Her grandson, Khalil Holston, 12, marveled at the mural’s size. “To me, this is just making the movement bigger. Instead of just having it in this country or in a certain state, it’s across the whole world. It makes me feel great to know that people across the oceans and everywhere and different places are seeing this and are joining in our fight.”

Tara Meehan, a hotel manager from northern Virginia, was out of work because of the pandemic. Meehan was slow to speak. “I don’t want to say anything wrong,” she said. She was there to be part of history. The mural gave her goose bumps. “It’s just like a, ‘Finally!’ kind of thing, you know what I mean? All these years, finally so much stuff is changing.”

Protesters rallied on 16th Street near the White House on June 5 amid ongoing demonstrations over the death of George Floyd.

MANDEL NGAN/AFP via Getty Images

In the past three weeks, grief and anger over Floyd’s death are leading to demands for change in all the institutions of American life. Cities and states have promised to redirect funding from police departments to community investment, and Confederate iconography has been torn from public squares. A black driver named Bubba Wallace is driving a “#BlackLivesMatter” car at NASCAR. Some swear America is preparing to deal with its foundational sins. Others point out that some of the same white people who are ardently chanting “Black Lives Matter” now also believed America was post-racial not so long ago.

Gabriel “Asheru” Benn, 45, a Peabody Award-winning hip-hop artist and social entrepreneur and educator, first heard of Black Lives Matter in 2014 during the uprising in Ferguson, Missouri, after the police shooting of unarmed teenager Michael Brown. The movement gave everyone greater social justice literacy, and not just around white supremacy. “As a black man, it made me realize that there’s a certain male privilege that I carry where I wasn’t thinking about LGBT, queer, trans and all of that specifically,” he said.

For years there’s been activism “around equity and social justice work in the education space, the political space, the corporate space,” he said. The COVID-19 pandemic and the Floyd video showed how superficial many of those efforts were.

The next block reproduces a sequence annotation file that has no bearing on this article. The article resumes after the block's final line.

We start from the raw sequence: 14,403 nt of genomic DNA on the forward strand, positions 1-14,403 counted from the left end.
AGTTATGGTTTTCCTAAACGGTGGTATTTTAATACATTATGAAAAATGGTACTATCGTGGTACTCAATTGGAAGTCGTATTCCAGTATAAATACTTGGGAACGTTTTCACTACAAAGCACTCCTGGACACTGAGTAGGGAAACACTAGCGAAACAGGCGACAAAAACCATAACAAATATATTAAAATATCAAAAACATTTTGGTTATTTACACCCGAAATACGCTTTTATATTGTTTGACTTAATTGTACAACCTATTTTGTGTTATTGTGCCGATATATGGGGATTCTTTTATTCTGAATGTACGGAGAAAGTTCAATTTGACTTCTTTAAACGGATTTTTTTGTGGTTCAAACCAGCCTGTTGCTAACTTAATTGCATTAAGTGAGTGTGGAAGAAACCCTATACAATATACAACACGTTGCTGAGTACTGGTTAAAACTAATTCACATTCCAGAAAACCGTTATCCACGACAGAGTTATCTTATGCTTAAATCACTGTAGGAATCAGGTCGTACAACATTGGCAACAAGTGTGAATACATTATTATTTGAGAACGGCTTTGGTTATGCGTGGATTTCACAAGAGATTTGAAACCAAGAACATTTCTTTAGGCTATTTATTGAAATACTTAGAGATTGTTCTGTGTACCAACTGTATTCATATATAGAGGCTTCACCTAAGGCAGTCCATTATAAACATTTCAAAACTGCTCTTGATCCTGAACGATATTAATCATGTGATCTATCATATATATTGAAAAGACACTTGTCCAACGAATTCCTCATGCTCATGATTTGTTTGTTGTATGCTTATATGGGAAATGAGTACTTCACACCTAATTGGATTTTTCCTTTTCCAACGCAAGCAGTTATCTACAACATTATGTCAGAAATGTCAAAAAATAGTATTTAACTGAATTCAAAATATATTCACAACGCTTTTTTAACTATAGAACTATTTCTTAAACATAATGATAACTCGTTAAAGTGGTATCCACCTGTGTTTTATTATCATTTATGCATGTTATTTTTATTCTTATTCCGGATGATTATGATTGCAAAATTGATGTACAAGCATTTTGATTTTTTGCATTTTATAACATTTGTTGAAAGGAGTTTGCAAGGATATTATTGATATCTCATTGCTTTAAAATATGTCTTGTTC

The recent protests reminded many of the civil rights movement and they want to be a part of it. But it requires more than simply wearing a hat or a shirt that proclaims Black Lives Matter. “That’s the piece that white folks are trying to make peace with,” Benn said. “They are trying to answer, ‘Do my words match my deeds?’ ”

In his work as an education consultant, Benn said, he asks people for action statements. “You don’t have to change the world, just give me one baby step to have your words match your deeds. You can say, ‘Black Lives Matter,’ but what is the work you’re going to do personally, outwardly? That’s where we are. We’ve already had to code-switch and dim our light so you could feel better about yourself. Now what are you going to do? There’s no avoiding this step.”

On Friday, another video surfaced of a black man, Rayshard Brooks, being shot and killed by police in Atlanta who’d been called to investigate a DUI.

It started another round of protests and it all felt incredibly sad. We knew these protests wouldn’t immediately heal the world, but we didn’t know we’d be back to business as usual so quickly.

America has always been in the black death business. That’s not just in the spectacular, twitching, caught-on-video fashion it needs to see to believe, but also in the daily inequities — the lead in our water — that cut short our lives and try to steal our joy. It’s why Black Lives Matter has always been so strident and insistent. Even as we’ve watched the phrase travel, and the movement grow large enough to be seen from space, what does it really mean if it can’t stop the killing of Rayshard Brooks?

In the short term, it means some things will change and some already have. If history is any guide, America will reset to the lowest common denominator at which enough white people can feel good about lowering their voices and getting out of the streets. They will still wear T-shirts that say “Black Lives Matter.” Black people will continue marching, agitating and teaching our kids to try to stay alive.

We’ll be the people still struggling for justice, struggling to breathe, struggling just to be. The people to whom black lives matter most of all.

Lonnae O’Neal is a senior writer at The Undefeated. She’s an author, a former columnist, has a rack of kids and she writes bird by bird.